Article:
MIDI recordings are quite different from audio recordings. All the instruments and sounds in a MIDI recording are generated via music synthesis or digital sampling. The tone quality of the instruments depends largely on the playback synthesizer.
There's probably one or more synthesizers already in your computer, ready to play MIDI recordings for you. And the sound quality is usually pretty good, but not great. Some of the instruments may sound unrealistic, but the sound may be adequate for most purposes.
A synthesizer in your computer may be software or hardware. On board hardware synthesizers usually reside on a card installed a slot in your computer.There are plug-in synthesizers, software designed to reside somewhere within you system software. Such a synthesizer may be ready to function even though you may have not seen or heard it. There are numerous software synthesizers, some are free, and some cost hundreds of dollars. Some are installed when you upgrade your operating system, or when you install software such as an Internet browser, a music sequencer or notation software.
To achieve a much higher grade of MIDI sound you can install a sound card with a better MIDI tone generator. Or by using a MIDI interface to connect your computer to high quality synthesizer or a sample player.
Often you can dramatically improve the sound by adding a good quality speaker system, as discussed below.
Of all the components in a music system, speakers have the most dramatic impact on the overall sound. Amplifiers, receivers, CD players, and wiring (assuming that they're working properly) should be transparent, and should have a minimal effect on the sound. However, a good set of speakers make a tremendous difference!
If you're listening over a standard two-inch built-in low fidelity computer speaker, you're really missing a lot of sound. If so, consider a set of multimedia speakers.
You should be able to find good pair of speaker with a sub-woofer in the $75 range. However, if you have audio outputs (RCA jacks on the back of your computer) or even a headphone jack, you can run the sound into any amplifier, including a regular home stereo amplifier. Just run the computers signal to any line-level input, like aux-in, tape-in, or CD-in. (If your computer only has a headphone jack, you'll need an adapter (a mini-stereo plug to a pair of mono RCA jacks) which you can find at a Radio Shack or electronics store.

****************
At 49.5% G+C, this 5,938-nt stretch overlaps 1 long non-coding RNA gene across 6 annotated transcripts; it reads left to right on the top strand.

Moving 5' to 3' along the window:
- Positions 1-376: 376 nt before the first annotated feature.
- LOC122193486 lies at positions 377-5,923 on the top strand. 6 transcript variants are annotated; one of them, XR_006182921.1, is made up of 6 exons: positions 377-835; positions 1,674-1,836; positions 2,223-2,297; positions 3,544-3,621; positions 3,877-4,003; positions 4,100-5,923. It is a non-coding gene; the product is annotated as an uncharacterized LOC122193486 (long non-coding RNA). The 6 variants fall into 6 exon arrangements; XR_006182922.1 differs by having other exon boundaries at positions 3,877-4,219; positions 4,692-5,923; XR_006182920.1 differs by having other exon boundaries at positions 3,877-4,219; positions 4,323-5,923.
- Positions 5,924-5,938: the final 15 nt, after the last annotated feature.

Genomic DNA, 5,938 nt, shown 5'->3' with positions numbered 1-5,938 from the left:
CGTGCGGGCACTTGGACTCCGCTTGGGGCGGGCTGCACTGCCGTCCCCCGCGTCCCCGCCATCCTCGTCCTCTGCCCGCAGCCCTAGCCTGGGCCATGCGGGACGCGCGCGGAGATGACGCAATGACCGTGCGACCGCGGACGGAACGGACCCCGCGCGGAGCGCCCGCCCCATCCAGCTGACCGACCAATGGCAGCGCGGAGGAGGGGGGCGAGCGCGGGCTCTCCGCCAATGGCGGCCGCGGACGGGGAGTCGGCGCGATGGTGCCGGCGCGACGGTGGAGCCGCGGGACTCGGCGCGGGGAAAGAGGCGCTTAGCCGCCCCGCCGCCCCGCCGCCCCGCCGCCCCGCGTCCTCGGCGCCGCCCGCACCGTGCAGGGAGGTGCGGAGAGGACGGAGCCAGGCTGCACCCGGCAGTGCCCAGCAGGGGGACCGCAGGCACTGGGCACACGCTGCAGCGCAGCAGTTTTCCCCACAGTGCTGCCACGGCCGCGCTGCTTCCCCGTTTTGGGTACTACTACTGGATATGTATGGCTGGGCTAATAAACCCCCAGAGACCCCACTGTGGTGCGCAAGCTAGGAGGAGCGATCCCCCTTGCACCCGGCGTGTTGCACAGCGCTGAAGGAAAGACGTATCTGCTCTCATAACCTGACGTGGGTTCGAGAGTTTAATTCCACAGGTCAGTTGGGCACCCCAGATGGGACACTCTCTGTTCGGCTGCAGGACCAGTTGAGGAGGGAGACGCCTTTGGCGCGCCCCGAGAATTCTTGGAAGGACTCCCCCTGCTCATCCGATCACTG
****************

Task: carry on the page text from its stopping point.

MIDI: Strengths & Weaknesses
Overall, MIDI has many, many strengths. The most striking is MIDI's efficiency. MIDI recordings are quite small, though they may be quite complex and lengthy.
MIDI's low profile allows music to be delivered very quickly so listeners don't spend lots of time waiting.
MIDI is remarkably editable. A person who understands MIDI can make striking changes in the music. It's easy to change tempo, key, volume, accent, and instrumentation. Listen to the following versions of the Little Fugue, by J.S. Bach. The second "Harpsichord" versions is identical to the first, but the tempo was increased. The first "harpsichord" version and the "sound mix" version are identical, except that different sounds are used. With MIDI it's easy to make small changes that yeild dramatic effects. And usually it's easy to get in a change one aspect of a single note.
Little Fugue - Harpsichord
Little Fugue - Harpsichord (Faster Tempo)
Little Fugue - Sound Mix
Of course, MIDI has it's weaknesses.
For instance, each model of synthesizer sounds different from the next. Sometimes the difference is subtle; sometimes it's dramatic.
This presents an endless challenge for the MIDI artist. He or she never knows exactly what sound will meet the listener's ear. If the listener has the same sound module that the artist used, then the sound will be identical. But if the listener has a different module, there's no doubt, there will be differences in tone quality, and perhaps in volume. The sound may be quite similar. It can also be outrageously different sometimes MIDI gets it's "wires" crossed, and instead of hearing the crack of snare drum, you hear a conga, a flute. Or a dog barking, an elephant trumpeting, the crashing of ocean waves, drops of water, sledge hammers, or the sound of a jet passing overhead! The "General MIDI Specification" has made this type of problem less frequent.
So there's a degree of unpredictability when MIDI recordings are played outside of the environment where they were created. Even details like the stereo pan (that's the placement of instruments in the stereo field) and effects like reverb, and pitch bend may behave differently among synthesizers, or may not function at all. It depends on the model and its features.
Most junior colleges have courses in electronic music which cover MIDI sequencing, digital audio, sampling, and music notation applications. Diablo Valley College and Los Medanos College both have good programs.
NOTE: If you have trouble playing the music on the Singingwood website after reading the notes provided here, feel free to email me a description of the problem.